Evidence Based Policy: Conservative Party Announces New Sex Offender Legislation

September 18, 2013

The Conservative Party of Canada has recently announced new legislation targeting those who commit sexual based offences.  The legislation would require those convicted of sexual offences to notify police in advance of international travel
plans, and authorize broad information sharing between Canadian and international agencies.  

Most problematically Mr. Harper also promised a national, online database accessible to the public that would list information about offenders. 

A publicly accessible online database of offenders is a step that should be taken very hesitantly and with very careful examination given the potential disastrous implications (examples of which can be seen here and here).

Laws should be based on evidence with an honest accounting of all the potential costs and benefits.  This honesty is missing from Conservative Party policy.  

Given the Conservative Party’s track record with criminal justice legislation I do not hold out much hope that any new laws will represent anything more than ideological pandering. 

Quite simply the Conservative Party does not draft laws based on evidence.  They legislate based on public reaction and ideology.  The Conservative Party legislates under the guise of public safety but their measures do little to make us safer.

From the Conservative perspective you either stand with the government or you stand with the sex offenders.  This mind set is not only intellectually dishonest but it is unsafe.

Will Mr. Harper listen to the evidence as it relates to sexual offenses?

A 2008 study found that New York’s Sex Offender Registration and Notification Law had no impact
on reducing sexual re-offending by rapists, child molesters, or other sex
offenders.  The study concluded that:

One of the main
reasons that sex offence registries
and community notification schemes do not have any impact is that the
recidivism rate for sex offenders is not
remarkably high. Most sex offences, it
appears, are committed by those who
have not previously been convicted of
a sex offence. “Because registration
and community notification laws were
based on false assumptions regarding
sex offenders and sexual offences,
attention and resources are diverted
from those most common types of
sex offences – those committed by
first-time sex offenders and those who
have a pre-established relationship
with the victim – to ones perpetrated
by the stereotypical sex offender

A 2003 study dealing with sex offenders registration and community notification came to the conclusion:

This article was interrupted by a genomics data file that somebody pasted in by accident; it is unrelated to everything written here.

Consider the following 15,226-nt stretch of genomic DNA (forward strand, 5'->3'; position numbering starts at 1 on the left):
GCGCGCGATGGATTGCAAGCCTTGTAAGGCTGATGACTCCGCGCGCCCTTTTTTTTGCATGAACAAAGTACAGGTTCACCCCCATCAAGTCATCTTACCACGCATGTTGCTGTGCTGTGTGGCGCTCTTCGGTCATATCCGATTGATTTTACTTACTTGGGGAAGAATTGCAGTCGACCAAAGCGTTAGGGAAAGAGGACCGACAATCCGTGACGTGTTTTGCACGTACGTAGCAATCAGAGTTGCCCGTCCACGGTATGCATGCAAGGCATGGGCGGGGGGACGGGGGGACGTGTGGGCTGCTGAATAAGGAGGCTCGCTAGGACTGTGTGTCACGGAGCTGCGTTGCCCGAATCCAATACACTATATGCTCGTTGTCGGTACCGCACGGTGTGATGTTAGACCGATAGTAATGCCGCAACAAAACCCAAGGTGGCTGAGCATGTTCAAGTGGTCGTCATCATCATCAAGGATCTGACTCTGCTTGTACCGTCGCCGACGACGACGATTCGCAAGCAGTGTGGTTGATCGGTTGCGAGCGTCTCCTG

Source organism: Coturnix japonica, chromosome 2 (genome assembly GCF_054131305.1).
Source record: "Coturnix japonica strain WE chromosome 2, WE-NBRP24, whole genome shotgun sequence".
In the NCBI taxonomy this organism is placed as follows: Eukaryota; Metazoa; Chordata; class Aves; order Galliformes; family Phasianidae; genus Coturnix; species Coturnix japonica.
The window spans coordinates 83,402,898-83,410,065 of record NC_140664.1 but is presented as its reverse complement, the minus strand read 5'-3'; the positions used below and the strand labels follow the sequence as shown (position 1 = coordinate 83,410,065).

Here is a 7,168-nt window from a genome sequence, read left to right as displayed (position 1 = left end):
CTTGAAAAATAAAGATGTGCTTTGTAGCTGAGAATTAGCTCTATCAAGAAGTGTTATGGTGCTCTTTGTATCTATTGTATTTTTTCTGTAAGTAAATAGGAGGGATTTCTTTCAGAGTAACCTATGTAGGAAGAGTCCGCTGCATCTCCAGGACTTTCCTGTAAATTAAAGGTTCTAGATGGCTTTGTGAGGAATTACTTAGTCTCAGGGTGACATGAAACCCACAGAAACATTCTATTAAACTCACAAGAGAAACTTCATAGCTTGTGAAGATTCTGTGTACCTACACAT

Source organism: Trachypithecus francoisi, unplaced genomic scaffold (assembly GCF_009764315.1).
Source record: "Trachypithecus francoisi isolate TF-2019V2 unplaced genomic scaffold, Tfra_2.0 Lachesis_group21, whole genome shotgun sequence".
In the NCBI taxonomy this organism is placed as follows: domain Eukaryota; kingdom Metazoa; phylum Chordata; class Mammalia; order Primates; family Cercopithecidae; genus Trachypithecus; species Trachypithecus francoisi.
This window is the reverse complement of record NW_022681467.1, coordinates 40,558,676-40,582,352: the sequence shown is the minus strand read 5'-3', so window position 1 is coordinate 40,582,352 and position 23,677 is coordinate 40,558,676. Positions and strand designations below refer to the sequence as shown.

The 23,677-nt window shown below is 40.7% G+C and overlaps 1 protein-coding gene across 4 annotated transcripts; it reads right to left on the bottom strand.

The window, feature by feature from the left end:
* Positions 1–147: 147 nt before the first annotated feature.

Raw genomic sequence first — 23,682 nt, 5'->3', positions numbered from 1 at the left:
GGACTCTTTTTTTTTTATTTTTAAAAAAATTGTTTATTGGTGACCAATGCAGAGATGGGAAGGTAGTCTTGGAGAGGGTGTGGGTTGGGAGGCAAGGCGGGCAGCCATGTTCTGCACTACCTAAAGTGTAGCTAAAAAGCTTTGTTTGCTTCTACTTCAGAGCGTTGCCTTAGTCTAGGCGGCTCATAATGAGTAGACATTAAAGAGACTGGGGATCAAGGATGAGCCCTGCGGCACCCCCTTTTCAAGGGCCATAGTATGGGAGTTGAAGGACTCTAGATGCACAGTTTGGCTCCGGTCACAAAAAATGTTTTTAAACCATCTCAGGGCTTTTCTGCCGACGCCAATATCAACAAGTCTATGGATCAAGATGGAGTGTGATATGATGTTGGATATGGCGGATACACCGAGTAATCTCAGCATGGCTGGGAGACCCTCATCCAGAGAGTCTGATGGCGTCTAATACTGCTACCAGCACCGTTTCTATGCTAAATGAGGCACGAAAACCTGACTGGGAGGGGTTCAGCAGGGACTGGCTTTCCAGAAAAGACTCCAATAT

Clearly, registries and notification systems are not without their own problems and, as
such, demand careful scrutiny before being implemented. This warning gains even more salience
when one recognizes that their proclaimed benefits have yet to receive empirical support. 

A 2007 study found that notification systems are in fact more likely to negatively effect overall safety and do not reduce recidivism rates:

Clearly there are negative
consequences of efforts to publicize
the identity of those who have been
released from prison after serving time
for sex offences. Given the absence
of convincing data on the efficacy
of these procedures in reducing
recidivism, it would appear that these
broad notification policies “are more
likely to undermine the stability of
sex offenders than to provide the
sweeping protection they intend to

Many studies have shown that communities are not made safer by the type of legislation embraced by the conservative, see:

During, Caleb (2006). Never Going Home: Does it Make Us Safer? Does it
Make Sense? Sex Offenders, Residency Restrictions, and Reforming Risk
Management Law. Journal of Criminal Law & Criminology,
97(1), 317-363.

Harris, Andrew J. R.; Hanson, R. Karl (2004). Sex Offender Recidivism: A
simple Question. Ottawa: Public Safety and Emergency Preparedness

Levenson, Jill S.; Cotter, Leo P. (2005). The Impact of Sex Offender
Residence Restrictions: 1,000 Feet from Danger or One Step from Absurd?.
International Journal of Offender Therapy Comparative Criminology,
49(2), 168-178.

Petrosino, Anthony J.; Petrosino, Carolyn (1999). The Public Safety
Potential of Megan’s Law in Massachusetts: An Assessment from a Sample
of Criminal Sexual Psychopaths. Crime and Delinquency,
45 (1), 140-158.

Sexual offences are reprehensible and must be dealt with seriously.  At the same time criminal laws dealing with sexual based offences should consider the available evidence. 

It may be that Canada requires new legislation to deal with emerging criminal law issues, but it is only when evidence is considered that communities can be made safer.  Sadly it seems that this is not  Mr. Harper goal.  Quite tellingly Mr. Harper said: 

“We do not understand why child predators do the heinous things they do and, in all frankness, we don’t particularly care to.” 

If Mr. Harper truly is interested in making communities safer he should care.  We should care.  Legislation should not be reactionary.  It should not be ideological.  As citizens we deserve logical and evidence based policies.

Reactionary legislation may make us feel safer, but this is a cold comfort if the protections offered are more illusory than real.